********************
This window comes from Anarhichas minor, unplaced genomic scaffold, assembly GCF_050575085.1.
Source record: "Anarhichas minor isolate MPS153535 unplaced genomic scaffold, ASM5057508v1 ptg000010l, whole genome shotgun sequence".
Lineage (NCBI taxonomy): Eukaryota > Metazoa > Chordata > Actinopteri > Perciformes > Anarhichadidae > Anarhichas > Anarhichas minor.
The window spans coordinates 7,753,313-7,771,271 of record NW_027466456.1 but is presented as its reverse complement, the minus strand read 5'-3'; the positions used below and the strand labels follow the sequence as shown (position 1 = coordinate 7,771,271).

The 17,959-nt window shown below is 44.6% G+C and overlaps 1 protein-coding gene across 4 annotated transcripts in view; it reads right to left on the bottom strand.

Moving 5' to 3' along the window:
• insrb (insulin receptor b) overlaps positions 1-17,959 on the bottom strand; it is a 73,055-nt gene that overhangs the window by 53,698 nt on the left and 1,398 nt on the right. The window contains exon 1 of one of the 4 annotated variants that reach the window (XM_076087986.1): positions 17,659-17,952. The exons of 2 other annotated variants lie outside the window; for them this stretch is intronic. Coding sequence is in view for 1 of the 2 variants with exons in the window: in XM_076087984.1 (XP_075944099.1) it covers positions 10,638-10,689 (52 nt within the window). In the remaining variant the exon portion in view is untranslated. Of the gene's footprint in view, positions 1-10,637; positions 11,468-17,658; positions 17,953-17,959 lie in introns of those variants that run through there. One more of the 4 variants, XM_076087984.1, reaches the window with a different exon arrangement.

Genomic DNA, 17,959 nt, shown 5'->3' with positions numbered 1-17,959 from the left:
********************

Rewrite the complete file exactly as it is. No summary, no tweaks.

This window comes from Anarhichas minor, unplaced genomic scaffold, assembly GCF_050575085.1.
Source record: "Anarhichas minor isolate MPS153535 unplaced genomic scaffold, ASM5057508v1 ptg000010l, whole genome shotgun sequence".
Lineage (NCBI taxonomy): Eukaryota > Metazoa > Chordata > Actinopteri > Perciformes > Anarhichadidae > Anarhichas > Anarhichas minor.
The window spans coordinates 7,753,313-7,771,271 of record NW_027466456.1 but is presented as its reverse complement, the minus strand read 5'-3'; the positions used below and the strand labels follow the sequence as shown (position 1 = coordinate 7,771,271).

The 17,959-nt window shown below is 44.6% G+C and overlaps 1 protein-coding gene across 4 annotated transcripts in view; it reads right to left on the bottom strand.

Moving 5' to 3' along the window:
• insrb (insulin receptor b) overlaps positions 1-17,959 on the bottom strand; it is a 73,055-nt gene that overhangs the window by 53,698 nt on the left and 1,398 nt on the right. The window contains exon 1 of one of the 4 annotated variants that reach the window (XM_076087986.1): positions 17,659-17,952. The exons of 2 other annotated variants lie outside the window; for them this stretch is intronic. Coding sequence is in view for 1 of the 2 variants with exons in the window: in XM_076087984.1 (XP_075944099.1) it covers positions 10,638-10,689 (52 nt within the window). In the remaining variant the exon portion in view is untranslated. Of the gene's footprint in view, positions 1-10,637; positions 11,468-17,658; positions 17,953-17,959 lie in introns of those variants that run through there. One more of the 4 variants, XM_076087984.1, reaches the window with a different exon arrangement.

Genomic DNA, 17,959 nt, shown 5'->3' with positions numbered 1-17,959 from the left: